April 08, 2011
In an unexpected announcement on Friday afternoon, Major League Baseball said that Ramirez is electing to retire from the 0-6 Tampa Bay Rays less than a week into the season rather than address a drug "issue" raised by the league.
MLB won't identify the issue, but Ken Rosenthal of Fox Sports reports that it's a drug test that Ramirez failed during spring training. Ramirez also failed a drug test in 2009 and served a 50-game suspension while with the Los Angeles Dodgers. .
"Major League Baseball recently notified Manny Ramirez of an issue under Major League Baseball's Joint Drug Prevention and Treatment Program. Rather than continue with the process under the Program, Ramirez has informed MLB that he is retiring as an active player. If Ramirez seeks reinstatement in the future, the process under the Drug Program will be completed. MLB will not have any further comment on this matter."
Ramirez played just five games for the Rays this season, going 1-for-16 with four strikeouts and getting booed by the Tropicana Field crowd on Tuesday night. He missed Thursday's game against the Chicago White Sox after Joe Maddon said the 38-year-old slugger was attending to "a personal matter." His roster spot will be filled by Casey Kotchman(notes), who was just called up from the minors. It's obviously a big blow for the Rays, who signed Ramirez to a one-year, $2 million contract for 2011 and were hoping he'd pick up some of the offense lost when Carl Crawford(notes) and Carlos Pena skipped town.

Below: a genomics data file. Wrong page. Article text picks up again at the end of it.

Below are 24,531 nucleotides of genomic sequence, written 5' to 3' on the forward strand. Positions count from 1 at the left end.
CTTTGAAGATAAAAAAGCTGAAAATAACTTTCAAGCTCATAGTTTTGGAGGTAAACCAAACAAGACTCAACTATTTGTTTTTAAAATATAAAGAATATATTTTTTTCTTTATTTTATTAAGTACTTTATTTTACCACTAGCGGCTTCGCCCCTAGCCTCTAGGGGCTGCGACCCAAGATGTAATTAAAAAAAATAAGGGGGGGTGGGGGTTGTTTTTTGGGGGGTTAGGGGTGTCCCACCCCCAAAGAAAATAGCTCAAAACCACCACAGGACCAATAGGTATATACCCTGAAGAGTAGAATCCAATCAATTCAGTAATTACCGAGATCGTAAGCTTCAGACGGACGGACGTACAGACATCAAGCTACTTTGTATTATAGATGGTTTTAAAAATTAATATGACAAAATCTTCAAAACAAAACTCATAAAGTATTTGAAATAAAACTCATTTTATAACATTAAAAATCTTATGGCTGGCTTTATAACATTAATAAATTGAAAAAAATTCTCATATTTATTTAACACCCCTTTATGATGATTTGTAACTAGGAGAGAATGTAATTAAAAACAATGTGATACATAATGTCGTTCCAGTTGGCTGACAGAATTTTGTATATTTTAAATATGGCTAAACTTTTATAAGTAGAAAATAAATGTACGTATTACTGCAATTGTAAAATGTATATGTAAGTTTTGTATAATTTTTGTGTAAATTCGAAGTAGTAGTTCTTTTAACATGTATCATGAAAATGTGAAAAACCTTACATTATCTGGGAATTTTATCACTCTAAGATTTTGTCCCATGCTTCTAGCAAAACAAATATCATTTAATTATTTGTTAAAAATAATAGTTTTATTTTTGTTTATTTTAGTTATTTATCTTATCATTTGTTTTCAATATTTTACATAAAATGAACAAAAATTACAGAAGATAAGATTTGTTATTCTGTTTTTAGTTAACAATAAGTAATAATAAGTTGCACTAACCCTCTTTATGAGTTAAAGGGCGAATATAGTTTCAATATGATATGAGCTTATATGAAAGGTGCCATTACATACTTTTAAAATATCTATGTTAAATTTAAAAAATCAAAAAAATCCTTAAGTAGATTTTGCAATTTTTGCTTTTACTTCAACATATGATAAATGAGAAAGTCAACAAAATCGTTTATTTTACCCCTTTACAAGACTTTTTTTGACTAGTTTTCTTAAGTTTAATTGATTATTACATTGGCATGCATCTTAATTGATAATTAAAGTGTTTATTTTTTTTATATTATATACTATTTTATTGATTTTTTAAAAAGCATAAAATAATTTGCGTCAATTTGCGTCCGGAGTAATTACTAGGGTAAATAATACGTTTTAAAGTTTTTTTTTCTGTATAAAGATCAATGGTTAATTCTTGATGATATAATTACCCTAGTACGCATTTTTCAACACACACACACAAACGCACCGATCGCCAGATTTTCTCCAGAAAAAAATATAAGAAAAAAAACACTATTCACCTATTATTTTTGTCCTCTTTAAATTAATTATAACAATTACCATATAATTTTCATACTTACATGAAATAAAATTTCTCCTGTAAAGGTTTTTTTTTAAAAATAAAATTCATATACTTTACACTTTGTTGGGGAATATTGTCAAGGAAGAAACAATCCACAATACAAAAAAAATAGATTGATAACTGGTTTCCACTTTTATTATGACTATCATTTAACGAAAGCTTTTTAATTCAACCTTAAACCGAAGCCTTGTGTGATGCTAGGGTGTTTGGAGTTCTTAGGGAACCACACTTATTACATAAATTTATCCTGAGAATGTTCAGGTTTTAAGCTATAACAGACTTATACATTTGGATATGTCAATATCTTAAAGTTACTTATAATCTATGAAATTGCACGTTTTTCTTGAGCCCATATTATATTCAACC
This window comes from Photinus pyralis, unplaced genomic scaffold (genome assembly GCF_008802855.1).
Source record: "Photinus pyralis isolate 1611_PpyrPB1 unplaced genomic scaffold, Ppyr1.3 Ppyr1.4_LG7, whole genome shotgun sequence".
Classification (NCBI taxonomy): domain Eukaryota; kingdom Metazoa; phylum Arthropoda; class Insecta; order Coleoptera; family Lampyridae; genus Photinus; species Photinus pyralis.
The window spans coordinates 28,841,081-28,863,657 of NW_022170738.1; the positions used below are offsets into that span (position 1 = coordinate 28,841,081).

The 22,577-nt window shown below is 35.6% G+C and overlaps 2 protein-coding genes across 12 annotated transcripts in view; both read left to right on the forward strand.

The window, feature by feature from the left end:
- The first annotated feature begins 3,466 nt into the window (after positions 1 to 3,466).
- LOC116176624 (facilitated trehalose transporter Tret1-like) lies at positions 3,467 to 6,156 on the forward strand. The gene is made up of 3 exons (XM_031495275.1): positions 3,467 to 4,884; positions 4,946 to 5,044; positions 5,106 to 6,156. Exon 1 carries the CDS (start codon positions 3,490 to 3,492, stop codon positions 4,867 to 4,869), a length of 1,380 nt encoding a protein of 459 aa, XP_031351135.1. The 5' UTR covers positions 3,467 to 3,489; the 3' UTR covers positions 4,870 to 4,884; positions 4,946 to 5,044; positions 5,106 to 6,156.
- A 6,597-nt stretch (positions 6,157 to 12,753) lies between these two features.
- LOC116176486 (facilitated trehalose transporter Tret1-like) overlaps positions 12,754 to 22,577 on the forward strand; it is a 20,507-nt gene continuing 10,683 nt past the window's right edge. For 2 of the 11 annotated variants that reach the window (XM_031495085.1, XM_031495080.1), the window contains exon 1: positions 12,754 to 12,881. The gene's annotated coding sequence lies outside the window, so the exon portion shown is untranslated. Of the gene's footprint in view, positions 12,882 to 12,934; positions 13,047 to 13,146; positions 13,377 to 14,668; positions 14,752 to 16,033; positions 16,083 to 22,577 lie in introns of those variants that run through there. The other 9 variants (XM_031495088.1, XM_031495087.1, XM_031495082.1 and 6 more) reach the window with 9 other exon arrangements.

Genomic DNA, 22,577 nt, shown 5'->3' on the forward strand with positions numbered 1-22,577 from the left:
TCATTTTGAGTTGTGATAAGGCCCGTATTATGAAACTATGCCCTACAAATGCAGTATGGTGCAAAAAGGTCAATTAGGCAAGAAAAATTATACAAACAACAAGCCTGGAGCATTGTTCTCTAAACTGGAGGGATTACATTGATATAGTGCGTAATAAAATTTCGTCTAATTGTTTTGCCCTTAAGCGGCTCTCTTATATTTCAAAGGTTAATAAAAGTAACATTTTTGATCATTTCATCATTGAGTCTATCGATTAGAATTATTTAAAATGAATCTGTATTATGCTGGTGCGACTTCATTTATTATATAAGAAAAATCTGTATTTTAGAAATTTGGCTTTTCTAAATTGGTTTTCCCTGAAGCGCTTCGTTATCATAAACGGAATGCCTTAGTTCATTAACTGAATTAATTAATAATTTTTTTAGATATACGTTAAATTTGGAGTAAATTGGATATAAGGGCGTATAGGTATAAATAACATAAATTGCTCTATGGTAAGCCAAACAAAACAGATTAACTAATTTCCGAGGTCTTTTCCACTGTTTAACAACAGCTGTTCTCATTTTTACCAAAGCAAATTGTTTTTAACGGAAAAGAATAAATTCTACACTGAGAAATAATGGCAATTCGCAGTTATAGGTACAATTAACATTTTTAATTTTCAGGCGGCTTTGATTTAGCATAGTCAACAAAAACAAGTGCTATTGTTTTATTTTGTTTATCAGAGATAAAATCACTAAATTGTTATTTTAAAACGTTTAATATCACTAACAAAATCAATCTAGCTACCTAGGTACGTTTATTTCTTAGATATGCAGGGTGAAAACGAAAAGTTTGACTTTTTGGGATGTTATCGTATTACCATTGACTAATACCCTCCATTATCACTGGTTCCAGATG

"We are obviously surprised and disappointed by this news," the Rays said in a statement. "We will have no further comment ... our fans and organization will carry on."
Ramirez, meanwhile, will enter retirement with a tarred reputation despite a career that saw him hit 555 home runs and 1,831 RBI while recording a .312/.411/.585 career slash line over 19 seasons with the Cleveland Indians, Boston Red Sox, Los Angeles Dodgers, White Sox and Rays.
For all his talent, Ramirez could never steer clear of controversy or play the game under its rules. It's those inabilities that put his Hall of Fame chances into severe jeopardy.
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